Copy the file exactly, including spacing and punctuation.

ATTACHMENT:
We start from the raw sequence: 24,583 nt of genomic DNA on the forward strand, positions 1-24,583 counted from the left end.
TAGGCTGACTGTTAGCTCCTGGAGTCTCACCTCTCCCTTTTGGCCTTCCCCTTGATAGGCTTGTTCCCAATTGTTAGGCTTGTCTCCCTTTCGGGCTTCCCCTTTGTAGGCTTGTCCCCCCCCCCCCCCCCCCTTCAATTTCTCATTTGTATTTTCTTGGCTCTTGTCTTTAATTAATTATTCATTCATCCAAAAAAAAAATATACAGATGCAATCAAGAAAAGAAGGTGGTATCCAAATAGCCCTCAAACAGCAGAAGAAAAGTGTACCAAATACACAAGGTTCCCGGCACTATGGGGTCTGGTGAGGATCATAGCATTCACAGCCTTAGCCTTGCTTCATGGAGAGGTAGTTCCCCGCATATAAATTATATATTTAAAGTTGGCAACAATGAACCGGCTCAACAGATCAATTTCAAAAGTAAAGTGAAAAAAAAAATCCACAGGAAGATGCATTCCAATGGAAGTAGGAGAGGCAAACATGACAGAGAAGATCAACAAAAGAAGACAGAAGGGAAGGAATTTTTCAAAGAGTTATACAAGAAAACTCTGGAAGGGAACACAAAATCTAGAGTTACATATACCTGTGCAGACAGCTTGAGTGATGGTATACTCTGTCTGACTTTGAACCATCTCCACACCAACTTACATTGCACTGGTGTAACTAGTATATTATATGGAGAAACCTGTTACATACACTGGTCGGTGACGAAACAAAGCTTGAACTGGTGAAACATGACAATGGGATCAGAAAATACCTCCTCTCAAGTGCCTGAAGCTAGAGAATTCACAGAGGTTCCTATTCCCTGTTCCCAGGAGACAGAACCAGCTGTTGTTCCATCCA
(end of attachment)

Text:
We start from the raw sequence: 24,583 nt of genomic DNA on the forward strand, positions 1-24,583 counted from the left end.
TAGGCTGACTGTTAGCTCCTGGAGTCTCACCTCTCCCTTTTGGCCTTCCCCTTGATAGGCTTGTTCCCAATTGTTAGGCTTGTCTCCCTTTCGGGCTTCCCCTTTGTAGGCTTGTCCCCCCCCCCCCCCCCCCTTCAATTTCTCATTTGTATTTTCTTGGCTCTTGTCTTTAATTAATTATTCATTCATCCAAAAAAAAAATATACAGATGCAATCAAGAAAAGAAGGTGGTATCCAAATAGCCCTCAAACAGCAGAAGAAAAGTGTACCAAATACACAAGGTTCCCGGCACTATGGGGTCTGGTGAGGATCATAGCATTCACAGCCTTAGCCTTGCTTCATGGAGAGGTAGTTCCCCGCATATAAATTATATATTTAAAGTTGGCAACAATGAACCGGCTCAACAGATCAATTTCAAAAGTAAAGTGAAAAAAAAAATCCACAGGAAGATGCATTCCAATGGAAGTAGGAGAGGCAAACATGACAGAGAAGATCAACAAAAGAAGACAGAAGGGAAGGAATTTTTCAAAGAGTTATACAAGAAAACTCTGGAAGGGAACACAAAATCTAGAGTTACATATACCTGTGCAGACAGCTTGAGTGATGGTATACTCTGTCTGACTTTGAACCATCTCCACACCAACTTACATTGCACTGGTGTAACTAGTATATTATATGGAGAAACCTGTTACATACACTGGTCGGTGACGAAACAAAGCTTGAACTGGTGAAACATGACAATGGGATCAGAAAATACCTCCTCTCAAGTGCCTGAAGCTAGAGAATTCACAGAGGTTCCTATTCCCTGTTCCCAGGAGACAGAACCAGCTGTTGTTCCATCCA